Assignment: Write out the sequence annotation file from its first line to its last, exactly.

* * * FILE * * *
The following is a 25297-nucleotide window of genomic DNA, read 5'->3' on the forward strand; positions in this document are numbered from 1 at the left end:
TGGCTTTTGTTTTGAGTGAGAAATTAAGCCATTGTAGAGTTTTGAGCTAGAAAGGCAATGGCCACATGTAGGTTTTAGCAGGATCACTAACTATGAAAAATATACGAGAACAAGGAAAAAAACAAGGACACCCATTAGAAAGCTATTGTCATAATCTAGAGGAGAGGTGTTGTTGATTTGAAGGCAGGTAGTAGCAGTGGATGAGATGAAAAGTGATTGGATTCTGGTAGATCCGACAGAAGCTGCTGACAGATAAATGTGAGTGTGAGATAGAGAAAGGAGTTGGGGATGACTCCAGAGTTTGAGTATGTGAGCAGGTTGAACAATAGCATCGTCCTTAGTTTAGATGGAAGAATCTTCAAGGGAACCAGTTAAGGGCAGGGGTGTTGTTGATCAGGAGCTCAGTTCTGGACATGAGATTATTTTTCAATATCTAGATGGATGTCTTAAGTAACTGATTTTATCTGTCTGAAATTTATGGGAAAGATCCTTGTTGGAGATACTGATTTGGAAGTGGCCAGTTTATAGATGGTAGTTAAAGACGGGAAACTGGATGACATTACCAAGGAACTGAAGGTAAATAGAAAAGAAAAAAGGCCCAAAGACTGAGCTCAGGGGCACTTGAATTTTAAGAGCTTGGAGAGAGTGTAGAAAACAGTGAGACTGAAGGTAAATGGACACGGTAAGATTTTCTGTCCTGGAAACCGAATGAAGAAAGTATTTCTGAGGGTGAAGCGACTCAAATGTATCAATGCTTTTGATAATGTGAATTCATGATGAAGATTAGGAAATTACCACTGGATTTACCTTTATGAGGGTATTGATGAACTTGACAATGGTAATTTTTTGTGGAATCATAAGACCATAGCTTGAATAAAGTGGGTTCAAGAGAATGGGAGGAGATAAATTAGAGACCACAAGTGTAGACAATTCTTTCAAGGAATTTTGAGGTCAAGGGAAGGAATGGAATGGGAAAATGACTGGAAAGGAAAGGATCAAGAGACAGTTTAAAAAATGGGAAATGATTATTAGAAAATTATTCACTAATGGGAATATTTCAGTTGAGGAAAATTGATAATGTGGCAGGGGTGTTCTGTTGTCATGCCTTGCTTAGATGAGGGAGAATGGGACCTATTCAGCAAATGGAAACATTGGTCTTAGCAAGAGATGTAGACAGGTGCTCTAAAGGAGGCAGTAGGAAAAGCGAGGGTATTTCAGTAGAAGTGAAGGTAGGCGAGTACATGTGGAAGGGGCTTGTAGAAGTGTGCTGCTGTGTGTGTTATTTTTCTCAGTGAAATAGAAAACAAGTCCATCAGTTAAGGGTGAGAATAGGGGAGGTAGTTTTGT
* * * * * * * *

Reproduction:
The following is a 25297-nucleotide window of genomic DNA, read 5'->3' on the forward strand; positions in this document are numbered from 1 at the left end:
TGGCTTTTGTTTTGAGTGAGAAATTAAGCCATTGTAGAGTTTTGAGCTAGAAAGGCAATGGCCACATGTAGGTTTTAGCAGGATCACTAACTATGAAAAATATACGAGAACAAGGAAAAAAACAAGGACACCCATTAGAAAGCTATTGTCATAATCTAGAGGAGAGGTGTTGTTGATTTGAAGGCAGGTAGTAGCAGTGGATGAGATGAAAAGTGATTGGATTCTGGTAGATCCGACAGAAGCTGCTGACAGATAAATGTGAGTGTGAGATAGAGAAAGGAGTTGGGGATGACTCCAGAGTTTGAGTATGTGAGCAGGTTGAACAATAGCATCGTCCTTAGTTTAGATGGAAGAATCTTCAAGGGAACCAGTTAAGGGCAGGGGTGTTGTTGATCAGGAGCTCAGTTCTGGACATGAGATTATTTTTCAATATCTAGATGGATGTCTTAAGTAACTGATTTTATCTGTCTGAAATTTATGGGAAAGATCCTTGTTGGAGATACTGATTTGGAAGTGGCCAGTTTATAGATGGTAGTTAAAGACGGGAAACTGGATGACATTACCAAGGAACTGAAGGTAAATAGAAAAGAAAAAAGGCCCAAAGACTGAGCTCAGGGGCACTTGAATTTTAAGAGCTTGGAGAGAGTGTAGAAAACAGTGAGACTGAAGGTAAATGGACACGGTAAGATTTTCTGTCCTGGAAACCGAATGAAGAAAGTATTTCTGAGGGTGAAGCGACTCAAATGTATCAATGCTTTTGATAATGTGAATTCATGATGAAGATTAGGAAATTACCACTGGATTTACCTTTATGAGGGTATTGATGAACTTGACAATGGTAATTTTTTGTGGAATCATAAGACCATAGCTTGAATAAAGTGGGTTCAAGAGAATGGGAGGAGATAAATTAGAGACCACAAGTGTAGACAATTCTTTCAAGGAATTTTGAGGTCAAGGGAAGGAATGGAATGGGAAAATGACTGGAAAGGAAAGGATCAAGAGACAGTTTAAAAAATGGGAAATGATTATTAGAAAATTATTCACTAATGGGAATATTTCAGTTGAGGAAAATTGATAATGTGGCAGGGGTGTTCTGTTGTCATGCCTTGCTTAGATGAGGGAGAATGGGACCTATTCAGCAAATGGAAACATTGGTCTTAGCAAGAGATGTAGACAGGTGCTCTAAAGGAGGCAGTAGGAAAAGCGAGGGTATTTCAGTAGAAGTGAAGGTAGGCGAGTACATGTGGAAGGGGCTTGTAGAAGTGTGCTGCTGTGTGTGTTATTTTTCTCAGTGAAATAGAAAACAAGTCCATCAGTTAAGGGTGAGAATAGGGGAGGTAGTTTTGT